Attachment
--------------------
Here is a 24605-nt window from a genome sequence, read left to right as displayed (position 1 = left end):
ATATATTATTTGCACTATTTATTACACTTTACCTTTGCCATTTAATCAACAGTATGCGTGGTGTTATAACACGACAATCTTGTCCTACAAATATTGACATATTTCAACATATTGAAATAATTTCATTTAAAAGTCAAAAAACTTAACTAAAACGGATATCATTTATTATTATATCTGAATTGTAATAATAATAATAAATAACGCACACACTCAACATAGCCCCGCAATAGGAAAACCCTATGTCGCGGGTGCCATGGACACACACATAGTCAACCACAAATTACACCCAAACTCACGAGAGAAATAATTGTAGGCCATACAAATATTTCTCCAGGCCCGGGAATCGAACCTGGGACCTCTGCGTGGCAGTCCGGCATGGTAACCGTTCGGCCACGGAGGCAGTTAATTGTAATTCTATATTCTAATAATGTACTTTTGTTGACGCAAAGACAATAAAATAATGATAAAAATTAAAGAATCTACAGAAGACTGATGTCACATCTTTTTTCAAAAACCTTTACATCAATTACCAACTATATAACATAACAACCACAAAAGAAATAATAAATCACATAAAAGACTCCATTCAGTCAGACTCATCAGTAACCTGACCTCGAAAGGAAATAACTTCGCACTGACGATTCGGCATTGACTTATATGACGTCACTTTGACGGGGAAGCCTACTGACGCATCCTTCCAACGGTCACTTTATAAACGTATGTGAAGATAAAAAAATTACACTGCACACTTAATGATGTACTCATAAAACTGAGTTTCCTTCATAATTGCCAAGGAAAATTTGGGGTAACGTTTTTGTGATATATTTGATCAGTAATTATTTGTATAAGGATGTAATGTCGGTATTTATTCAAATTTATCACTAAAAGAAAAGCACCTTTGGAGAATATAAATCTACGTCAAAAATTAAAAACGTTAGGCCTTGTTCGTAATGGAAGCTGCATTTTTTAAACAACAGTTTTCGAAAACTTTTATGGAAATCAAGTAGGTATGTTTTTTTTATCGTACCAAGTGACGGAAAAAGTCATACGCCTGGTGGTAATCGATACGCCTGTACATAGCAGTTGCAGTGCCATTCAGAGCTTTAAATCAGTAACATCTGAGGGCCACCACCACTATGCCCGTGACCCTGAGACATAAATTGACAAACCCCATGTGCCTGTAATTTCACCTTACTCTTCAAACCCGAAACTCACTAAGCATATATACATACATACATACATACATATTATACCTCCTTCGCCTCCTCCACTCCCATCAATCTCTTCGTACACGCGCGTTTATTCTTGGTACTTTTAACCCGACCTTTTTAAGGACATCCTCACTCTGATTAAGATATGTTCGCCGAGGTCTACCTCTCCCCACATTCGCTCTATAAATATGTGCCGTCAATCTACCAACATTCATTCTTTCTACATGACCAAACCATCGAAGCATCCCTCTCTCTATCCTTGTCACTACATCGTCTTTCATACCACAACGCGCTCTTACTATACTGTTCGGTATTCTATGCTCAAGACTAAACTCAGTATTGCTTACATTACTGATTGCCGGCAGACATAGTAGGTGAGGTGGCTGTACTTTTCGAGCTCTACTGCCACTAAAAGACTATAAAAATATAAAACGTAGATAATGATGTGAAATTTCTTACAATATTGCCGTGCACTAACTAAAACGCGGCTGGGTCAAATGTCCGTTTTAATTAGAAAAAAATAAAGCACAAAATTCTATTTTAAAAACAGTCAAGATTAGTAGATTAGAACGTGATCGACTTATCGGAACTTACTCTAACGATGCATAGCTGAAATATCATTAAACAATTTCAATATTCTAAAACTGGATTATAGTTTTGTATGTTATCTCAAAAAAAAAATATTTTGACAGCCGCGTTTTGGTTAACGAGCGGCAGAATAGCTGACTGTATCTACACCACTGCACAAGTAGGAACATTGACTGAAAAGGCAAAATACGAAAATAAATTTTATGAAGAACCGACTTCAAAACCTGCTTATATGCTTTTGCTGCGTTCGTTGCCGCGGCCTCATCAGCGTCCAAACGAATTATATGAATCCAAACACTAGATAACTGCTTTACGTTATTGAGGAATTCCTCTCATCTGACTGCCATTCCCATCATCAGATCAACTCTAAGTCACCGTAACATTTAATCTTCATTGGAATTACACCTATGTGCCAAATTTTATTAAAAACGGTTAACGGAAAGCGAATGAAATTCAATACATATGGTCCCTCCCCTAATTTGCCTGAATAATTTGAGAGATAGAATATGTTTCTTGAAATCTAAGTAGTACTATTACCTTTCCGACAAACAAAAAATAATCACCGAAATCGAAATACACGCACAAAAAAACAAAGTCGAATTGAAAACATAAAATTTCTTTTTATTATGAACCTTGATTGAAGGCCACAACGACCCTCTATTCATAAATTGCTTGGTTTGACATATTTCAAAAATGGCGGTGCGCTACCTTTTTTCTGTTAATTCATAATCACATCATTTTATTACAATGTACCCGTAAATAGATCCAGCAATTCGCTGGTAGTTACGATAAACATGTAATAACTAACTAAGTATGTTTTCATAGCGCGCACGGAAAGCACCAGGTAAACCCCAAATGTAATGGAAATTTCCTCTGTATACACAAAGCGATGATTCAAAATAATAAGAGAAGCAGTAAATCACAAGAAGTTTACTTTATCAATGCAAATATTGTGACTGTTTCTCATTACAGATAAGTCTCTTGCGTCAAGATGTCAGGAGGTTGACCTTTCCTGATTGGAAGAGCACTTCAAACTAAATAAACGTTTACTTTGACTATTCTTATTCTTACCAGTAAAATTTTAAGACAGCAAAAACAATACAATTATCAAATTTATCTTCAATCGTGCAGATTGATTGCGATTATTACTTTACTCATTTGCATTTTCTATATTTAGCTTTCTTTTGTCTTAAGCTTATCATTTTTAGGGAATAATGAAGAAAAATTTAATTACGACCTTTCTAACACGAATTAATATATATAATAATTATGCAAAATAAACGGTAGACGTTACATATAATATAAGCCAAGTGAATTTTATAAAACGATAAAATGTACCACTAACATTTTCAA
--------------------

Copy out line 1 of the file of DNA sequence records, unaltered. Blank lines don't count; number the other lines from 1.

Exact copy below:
Here is a 24605-nt window from a genome sequence, read left to right as displayed (position 1 = left end):